Christmas is 10 weeks from today. The stores are already stocked and I saw an ad on TV promoting layaway for Christmas shopping. Like a child, I still get excited at the thought of the upcoming holiday season.  When I walked through a store yesterday and saw the TV ad, the old feelings came over me and I wanted more.  It’s a great feeling.  But is it too soon?

I’m not alone when I say that I love the Christmas season: the songs, the decorations, the movies and TV specials, the parties, gifts, making cookies, and being with family and friends. In just about three weeks, some radio stations will begin to play Christmas music – for the past few years, they started the first week of November.  A jolt of joy hits me when I hear the songs and I will listen with glee, singing along with the old favorites. Then by the first of December, the novelty has worn off and I’m tired of the songs. The anticipation was gone and Christmas was still weeks away!  When Christmas arrived, it wasn’t special.

When I was a small child, my parents held to the tradition that no decorations were put up until Christmas Eve after the kids had gone to bed. My parents stayed up all night putting up the tree, wrapping gifts and decorating. We could hardly contain ourselves from the anticipation.  We awoke on Christmas morning to see the wonder of Christmas. It was magical and memorable (but tough on the parents!). We enjoyed the tree, the songs, the gifts and decorations for the two weeks after Christmas, up until the Epiphany on January 6. I loved those times and cherish the memories.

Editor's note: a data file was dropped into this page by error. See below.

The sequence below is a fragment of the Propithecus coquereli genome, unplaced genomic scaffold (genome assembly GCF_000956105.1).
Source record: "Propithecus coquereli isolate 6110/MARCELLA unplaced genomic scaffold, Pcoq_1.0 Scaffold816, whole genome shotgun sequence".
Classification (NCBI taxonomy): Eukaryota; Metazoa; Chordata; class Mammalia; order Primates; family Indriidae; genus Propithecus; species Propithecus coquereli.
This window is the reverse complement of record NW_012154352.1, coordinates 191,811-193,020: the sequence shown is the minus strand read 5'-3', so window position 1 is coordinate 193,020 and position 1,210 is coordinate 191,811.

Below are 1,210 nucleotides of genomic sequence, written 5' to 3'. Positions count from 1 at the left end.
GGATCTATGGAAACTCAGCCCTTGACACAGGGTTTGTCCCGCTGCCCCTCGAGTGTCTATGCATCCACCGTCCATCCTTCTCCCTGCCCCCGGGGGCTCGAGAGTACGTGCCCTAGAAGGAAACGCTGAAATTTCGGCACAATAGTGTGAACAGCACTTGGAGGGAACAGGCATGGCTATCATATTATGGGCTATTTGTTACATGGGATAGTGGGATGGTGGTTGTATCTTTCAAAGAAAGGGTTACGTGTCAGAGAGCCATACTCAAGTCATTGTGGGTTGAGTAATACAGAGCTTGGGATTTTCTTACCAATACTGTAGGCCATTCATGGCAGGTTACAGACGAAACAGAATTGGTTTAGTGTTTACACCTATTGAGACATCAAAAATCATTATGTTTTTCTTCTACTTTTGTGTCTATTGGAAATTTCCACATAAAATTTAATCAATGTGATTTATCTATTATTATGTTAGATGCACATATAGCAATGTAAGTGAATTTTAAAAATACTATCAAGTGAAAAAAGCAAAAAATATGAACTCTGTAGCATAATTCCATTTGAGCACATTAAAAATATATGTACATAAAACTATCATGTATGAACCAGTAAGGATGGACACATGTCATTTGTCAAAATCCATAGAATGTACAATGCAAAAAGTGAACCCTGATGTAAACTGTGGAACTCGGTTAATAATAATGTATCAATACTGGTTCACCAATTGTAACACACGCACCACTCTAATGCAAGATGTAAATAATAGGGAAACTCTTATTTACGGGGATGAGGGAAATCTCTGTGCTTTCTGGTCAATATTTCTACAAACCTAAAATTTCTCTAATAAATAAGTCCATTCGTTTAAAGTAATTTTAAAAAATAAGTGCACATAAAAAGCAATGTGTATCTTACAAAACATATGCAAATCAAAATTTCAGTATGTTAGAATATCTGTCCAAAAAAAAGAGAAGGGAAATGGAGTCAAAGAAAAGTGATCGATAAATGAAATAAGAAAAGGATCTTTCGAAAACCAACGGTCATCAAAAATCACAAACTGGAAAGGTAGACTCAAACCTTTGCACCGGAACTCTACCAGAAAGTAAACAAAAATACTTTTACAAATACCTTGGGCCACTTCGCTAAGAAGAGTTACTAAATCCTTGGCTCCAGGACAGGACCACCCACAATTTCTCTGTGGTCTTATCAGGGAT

Anticipation has been lost in our society. The thought of getting something makes the experience much more gratifying.  I think that savoring the sweet anticipation of Christmas can apply to other areas of our lives: wait a while before buying the lastest gadget or tech device or special outfit, and even for sex with a new partner.  Remember the feelings of longing before a first kiss? Yum!!  Our society has evolved to instant gratification, partly because of our (previously) thriving economy and partly because of the genius of marketers who understand the psychology of human desire. Is it possible that instant gratification has led to boredom in our lives? When we always get what we want right away, it leaves us wanting more. And it takes that much more to satisfy us.

My house is currently decorated with pumpkins and mums and the scent of apple cinnamon candles fills the house. I love the way it looks but after “feeling Christmas” yesterday, my thoughts drift to changing my candles to pine and replacing the mums with poinsettias.  Stop, I say!  Enjoy now! I want to enjoy the moments of the fall season, Halloween and Thanksgiving. I take a vow to you, my readers. I will enjoy one season, one holiday at a time. I won’t switch my candles to Christmas Wreath Pine nor will I listen to Christmas music before Thanksgiving. And when the ABC Family Channel shows Christmas movies during their “Countdown to 25 Days of Christmas,” I will record them and watch them in December as Christmas draws near. (Any bets that one of these years, we’ll be seeing Countdown to 25 Days to 25 Days to 25 Days of Christmas in September?!)  I’m sending an email to the ABC Family Channel – bring back Christmas shows and movies in December!  What do Mary Poppins and Harry Potter have to do with Christmas??

Does anyone else know what I mean? Are you willing to delay Christmas until at least the day after Thanksgiving?

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